While an apartment is a tough way to start building a project, a one-car garage is eminently workable. In fact, it can be easier than a two-car garage if you have to share it with a car. With a one-car garage you get, assuming the car is outside, all the walls. In a two-car garage with one car inside, you’ll have one wall fairly inaccessible.

No matter how many walls you have, theres still the ceiling. A powered rafter table such as the RacorPro HeavyLift is a great way to store what you don’t need right now, but will need tomorrow or intermittently. Judicious shopping will allow you to acquire one for less than $130. Just use some caution when you load it down; you don’t want to have the ceiling on the floor.

Finished components such as a wing can go to one of those rental storage places where, for a reasonable fee, you can leave what you don’t need for a while. Just remember to throw a plastic sheet over it; even if the roof doesn’t leak, you don’t need a layer of dust that encourages corrosion.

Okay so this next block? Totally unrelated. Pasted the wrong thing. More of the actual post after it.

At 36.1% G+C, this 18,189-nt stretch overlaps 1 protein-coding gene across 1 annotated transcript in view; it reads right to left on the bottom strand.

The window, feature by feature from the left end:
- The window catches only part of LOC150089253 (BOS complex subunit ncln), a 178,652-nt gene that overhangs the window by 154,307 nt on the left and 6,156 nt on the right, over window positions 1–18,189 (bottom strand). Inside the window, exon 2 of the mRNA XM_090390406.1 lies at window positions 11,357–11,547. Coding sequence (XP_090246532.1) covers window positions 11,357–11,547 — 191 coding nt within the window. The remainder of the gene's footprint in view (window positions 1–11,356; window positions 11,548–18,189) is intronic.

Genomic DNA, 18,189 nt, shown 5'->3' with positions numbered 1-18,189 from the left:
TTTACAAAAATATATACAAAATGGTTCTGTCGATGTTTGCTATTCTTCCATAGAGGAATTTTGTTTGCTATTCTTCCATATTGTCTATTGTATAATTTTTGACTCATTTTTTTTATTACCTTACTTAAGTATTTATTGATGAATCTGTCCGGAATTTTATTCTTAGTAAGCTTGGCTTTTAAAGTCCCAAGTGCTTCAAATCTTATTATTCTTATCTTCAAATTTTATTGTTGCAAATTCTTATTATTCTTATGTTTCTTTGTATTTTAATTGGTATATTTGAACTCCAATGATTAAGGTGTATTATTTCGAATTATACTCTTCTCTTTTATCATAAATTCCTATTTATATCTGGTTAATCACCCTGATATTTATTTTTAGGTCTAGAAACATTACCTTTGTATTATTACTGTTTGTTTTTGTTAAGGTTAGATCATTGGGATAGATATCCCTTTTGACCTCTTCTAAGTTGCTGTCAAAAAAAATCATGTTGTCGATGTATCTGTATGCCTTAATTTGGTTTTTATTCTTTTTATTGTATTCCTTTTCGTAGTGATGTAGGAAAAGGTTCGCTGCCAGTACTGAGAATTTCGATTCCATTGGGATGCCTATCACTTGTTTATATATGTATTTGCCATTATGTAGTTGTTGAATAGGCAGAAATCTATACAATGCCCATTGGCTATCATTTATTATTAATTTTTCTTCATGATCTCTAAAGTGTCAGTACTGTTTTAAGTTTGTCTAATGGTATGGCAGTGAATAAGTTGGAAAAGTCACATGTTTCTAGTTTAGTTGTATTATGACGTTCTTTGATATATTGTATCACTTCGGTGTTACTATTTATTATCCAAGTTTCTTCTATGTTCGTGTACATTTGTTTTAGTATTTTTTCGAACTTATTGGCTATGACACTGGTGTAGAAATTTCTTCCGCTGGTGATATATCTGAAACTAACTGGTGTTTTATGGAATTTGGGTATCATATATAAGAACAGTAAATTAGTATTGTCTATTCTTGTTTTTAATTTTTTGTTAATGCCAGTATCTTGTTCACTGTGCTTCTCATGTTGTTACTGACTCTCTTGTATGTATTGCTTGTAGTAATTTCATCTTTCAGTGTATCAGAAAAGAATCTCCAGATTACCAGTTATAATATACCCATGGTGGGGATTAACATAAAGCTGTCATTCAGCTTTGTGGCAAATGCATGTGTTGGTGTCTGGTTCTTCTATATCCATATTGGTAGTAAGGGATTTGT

Pegboard seems a tempting solution, but its not a favorite of mine. Those hooks are always coming off the board, even when theyve been captured by the little plastic clamps that are supposed to prevent it. Most tools should be stored in a roll-around toolbox. Longer tools, such as those long bar clamps, are OK on the pegboard, but nothing heavier than an electronic level ought to be entrusted to those fiberboard holes. You will need shelves, of course, so the type with their rails screwed to the wall studs is best.

If you decide to go for pegboard, remember that it has to be spaced out from the wall. He-who-shall-not-be-named once nailed it to drywall and then suffered the slings and arrows of innumerable base canards. “Yep, theres a nut loose on both ends of every one of your wrenches” and “Interesting wall art you got there!” Adding insult to injury, I had been quite proud of the accuracy with which the nails were centered on the studs. The only solution was to get another sheet of larger pegboard and go over the first-after the spacing strips were installed.